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Second-Chance Romance Might Not Bring Happiness
Ex-partners should stay that way, new study suggests.
THURSDAY, Feb. 23 (HealthDay News) -- Contrary to fairy tale-like depictions in movies and books, reuniting with a former romantic partner is unlikely to make you happy, a new study shows.
Couples who break up and get back together -- so-called cyclical relationships -- are quite common, said study author Amber Vennum, an assistant professor of family studies and human services at Kansas State University.
"With college-age kids, about 40 percent are currently in a relationship where they have broken up and then have gotten back together. That's shocking, especially when you factor in the outcomes of being in a cyclical relationship," she said in a university news release.
Vennum analyzed information that cyclical and noncyclical couples provided about their relationships and characteristics. She found that rekindling a former romantic relationship was associated with problems.
Cyclical couples were generally more impulsive than noncyclical couples about major relationship decisions, such as moving in together, buying a pet or having a child. As a result, cyclical couples tended to be less satisfied with their partner, had worse communication, had lower self-esteem, made more decisions that harmed their relationship, and were less certain about their future together.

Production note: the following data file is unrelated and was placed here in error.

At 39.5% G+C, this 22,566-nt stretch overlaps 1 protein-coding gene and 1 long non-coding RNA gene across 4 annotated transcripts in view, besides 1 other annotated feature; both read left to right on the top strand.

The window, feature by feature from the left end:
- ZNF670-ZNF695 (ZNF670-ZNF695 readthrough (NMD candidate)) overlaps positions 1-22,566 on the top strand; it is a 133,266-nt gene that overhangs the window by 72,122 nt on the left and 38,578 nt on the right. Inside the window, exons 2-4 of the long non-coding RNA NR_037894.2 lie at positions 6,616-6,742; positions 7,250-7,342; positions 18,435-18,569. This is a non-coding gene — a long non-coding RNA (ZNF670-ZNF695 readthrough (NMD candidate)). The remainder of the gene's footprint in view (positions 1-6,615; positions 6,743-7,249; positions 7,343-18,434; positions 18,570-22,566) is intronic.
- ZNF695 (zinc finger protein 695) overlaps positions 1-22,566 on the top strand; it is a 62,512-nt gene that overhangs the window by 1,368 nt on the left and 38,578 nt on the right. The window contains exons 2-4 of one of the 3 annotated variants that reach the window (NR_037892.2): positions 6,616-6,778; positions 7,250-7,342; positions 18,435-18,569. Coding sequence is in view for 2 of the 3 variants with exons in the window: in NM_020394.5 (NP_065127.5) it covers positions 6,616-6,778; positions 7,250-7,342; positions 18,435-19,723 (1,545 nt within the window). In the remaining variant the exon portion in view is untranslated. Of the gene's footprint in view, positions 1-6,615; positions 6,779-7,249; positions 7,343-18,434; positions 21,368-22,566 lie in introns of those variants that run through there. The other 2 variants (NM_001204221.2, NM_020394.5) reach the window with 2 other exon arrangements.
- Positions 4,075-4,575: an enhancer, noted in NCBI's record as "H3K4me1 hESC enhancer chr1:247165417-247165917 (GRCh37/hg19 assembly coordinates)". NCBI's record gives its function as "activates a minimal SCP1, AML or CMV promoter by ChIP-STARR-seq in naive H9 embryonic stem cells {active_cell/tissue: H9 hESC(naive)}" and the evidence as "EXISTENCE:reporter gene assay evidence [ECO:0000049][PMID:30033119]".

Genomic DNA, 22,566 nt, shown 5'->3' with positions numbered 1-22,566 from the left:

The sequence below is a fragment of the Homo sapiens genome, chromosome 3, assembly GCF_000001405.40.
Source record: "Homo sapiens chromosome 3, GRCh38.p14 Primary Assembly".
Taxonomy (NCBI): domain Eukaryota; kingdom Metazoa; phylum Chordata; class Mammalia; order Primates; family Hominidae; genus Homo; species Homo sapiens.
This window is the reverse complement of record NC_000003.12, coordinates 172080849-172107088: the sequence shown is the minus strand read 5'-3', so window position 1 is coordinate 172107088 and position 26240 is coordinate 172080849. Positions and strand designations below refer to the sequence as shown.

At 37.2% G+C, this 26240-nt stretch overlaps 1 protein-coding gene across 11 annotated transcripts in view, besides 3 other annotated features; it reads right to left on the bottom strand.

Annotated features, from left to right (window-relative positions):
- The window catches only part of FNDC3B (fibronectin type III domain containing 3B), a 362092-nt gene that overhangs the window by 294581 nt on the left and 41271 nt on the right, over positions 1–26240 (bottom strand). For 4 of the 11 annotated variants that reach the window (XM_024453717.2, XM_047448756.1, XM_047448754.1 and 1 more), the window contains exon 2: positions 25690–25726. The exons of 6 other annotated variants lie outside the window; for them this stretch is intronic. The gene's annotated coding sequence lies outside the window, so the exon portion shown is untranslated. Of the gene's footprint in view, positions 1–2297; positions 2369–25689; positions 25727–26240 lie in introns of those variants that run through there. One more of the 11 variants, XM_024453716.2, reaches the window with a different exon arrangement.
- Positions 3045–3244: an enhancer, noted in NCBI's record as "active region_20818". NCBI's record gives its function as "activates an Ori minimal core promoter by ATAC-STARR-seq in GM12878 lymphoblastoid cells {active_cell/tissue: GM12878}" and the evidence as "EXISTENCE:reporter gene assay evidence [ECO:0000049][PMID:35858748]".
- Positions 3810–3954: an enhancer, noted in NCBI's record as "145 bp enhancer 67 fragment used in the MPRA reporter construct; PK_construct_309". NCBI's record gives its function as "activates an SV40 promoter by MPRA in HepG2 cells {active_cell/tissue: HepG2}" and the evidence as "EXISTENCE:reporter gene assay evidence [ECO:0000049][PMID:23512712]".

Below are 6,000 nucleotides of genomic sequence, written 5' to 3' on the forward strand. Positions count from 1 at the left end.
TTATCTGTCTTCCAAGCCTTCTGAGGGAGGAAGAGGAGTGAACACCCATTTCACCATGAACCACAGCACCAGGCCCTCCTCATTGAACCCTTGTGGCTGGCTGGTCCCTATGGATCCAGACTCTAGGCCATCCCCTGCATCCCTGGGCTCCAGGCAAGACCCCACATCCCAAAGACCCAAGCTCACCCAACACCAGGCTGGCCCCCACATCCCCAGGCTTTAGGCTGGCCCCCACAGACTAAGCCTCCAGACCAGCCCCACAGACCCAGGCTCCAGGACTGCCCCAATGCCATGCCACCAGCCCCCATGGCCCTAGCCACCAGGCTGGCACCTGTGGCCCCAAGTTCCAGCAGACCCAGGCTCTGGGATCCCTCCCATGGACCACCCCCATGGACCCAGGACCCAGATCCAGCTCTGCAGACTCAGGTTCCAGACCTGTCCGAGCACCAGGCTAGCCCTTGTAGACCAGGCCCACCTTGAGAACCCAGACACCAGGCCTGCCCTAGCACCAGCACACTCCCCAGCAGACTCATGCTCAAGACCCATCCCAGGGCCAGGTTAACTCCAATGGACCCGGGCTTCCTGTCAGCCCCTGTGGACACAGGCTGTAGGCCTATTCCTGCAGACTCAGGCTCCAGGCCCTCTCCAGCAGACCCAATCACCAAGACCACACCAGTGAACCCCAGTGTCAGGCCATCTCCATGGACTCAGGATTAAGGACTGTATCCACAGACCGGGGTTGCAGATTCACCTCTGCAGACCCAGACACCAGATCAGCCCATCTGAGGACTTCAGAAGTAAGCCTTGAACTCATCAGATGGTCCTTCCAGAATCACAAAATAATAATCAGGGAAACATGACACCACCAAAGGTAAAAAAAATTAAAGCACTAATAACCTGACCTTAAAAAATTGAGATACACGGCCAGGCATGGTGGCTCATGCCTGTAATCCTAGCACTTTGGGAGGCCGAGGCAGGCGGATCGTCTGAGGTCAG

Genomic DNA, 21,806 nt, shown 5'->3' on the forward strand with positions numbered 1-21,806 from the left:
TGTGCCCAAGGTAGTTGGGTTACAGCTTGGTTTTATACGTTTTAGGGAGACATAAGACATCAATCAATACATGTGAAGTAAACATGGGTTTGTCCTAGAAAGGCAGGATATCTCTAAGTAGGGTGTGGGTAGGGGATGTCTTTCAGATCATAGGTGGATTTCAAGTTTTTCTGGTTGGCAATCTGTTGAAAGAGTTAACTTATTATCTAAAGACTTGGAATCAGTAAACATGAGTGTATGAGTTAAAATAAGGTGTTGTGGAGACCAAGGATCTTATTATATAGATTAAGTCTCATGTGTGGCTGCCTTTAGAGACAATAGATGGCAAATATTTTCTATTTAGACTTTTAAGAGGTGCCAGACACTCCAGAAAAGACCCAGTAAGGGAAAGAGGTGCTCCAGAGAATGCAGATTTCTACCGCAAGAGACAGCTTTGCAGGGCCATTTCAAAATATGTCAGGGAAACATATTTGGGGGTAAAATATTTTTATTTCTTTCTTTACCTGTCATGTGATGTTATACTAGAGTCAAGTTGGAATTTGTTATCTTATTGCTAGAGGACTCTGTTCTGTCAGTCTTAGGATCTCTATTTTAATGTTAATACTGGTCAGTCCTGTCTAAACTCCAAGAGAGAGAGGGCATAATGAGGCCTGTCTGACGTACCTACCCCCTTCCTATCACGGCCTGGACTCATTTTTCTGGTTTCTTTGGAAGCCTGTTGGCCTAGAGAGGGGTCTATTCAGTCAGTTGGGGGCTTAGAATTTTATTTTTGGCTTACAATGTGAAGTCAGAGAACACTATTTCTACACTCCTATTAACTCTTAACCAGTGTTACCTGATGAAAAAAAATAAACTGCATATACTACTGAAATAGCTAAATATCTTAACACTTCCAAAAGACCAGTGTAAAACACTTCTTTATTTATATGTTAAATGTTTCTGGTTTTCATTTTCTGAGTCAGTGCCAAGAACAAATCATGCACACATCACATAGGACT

"The idea is that because people aren't making explicit commitments to the relationship, they are less likely to engage in pro-relationship behaviors, such as discussing the state of the relationship or making sacrifices for their partner," Vennum explained. "The thought is that, 'I'm not committed to you, why would I work very hard for you?'"
The study also found that members of cyclical couples who got married began their marriages with lower satisfaction and higher levels of conflict than noncyclical couples. Cyclical couples were more likely to experience a decline in satisfaction with marriage over time and were more likely to have a trial separation within the first three years of marriage.
"It really shows that those patterns of cyclicality tend to repeat," Vennum said. "If you tend to be cyclical while dating, you tend to be cyclical while married. The more you are cyclical, the more your relationship quality tends to decrease, and that creates a lack of trust and uncertainty about the future of the relationship, perpetuating the pattern."
This and other studies offer a clear message to couples who have broken up, according to Vennum.
"Don't get back together," she said. "Study after study shows that when our relationships are poor, we don't function well. If it seems necessary to get back together, make sure the decision is carefully considered by both people and that specific efforts are made to establish clarity."
Vennum is preparing her study findings for publication. Research and conclusions should be considered preliminary until published in a peer-reviewed journal.
The American Psychological Association offers breakup coping strategies.
(SOURCE: Kansas State University, news release, Feb. 20, 2012)
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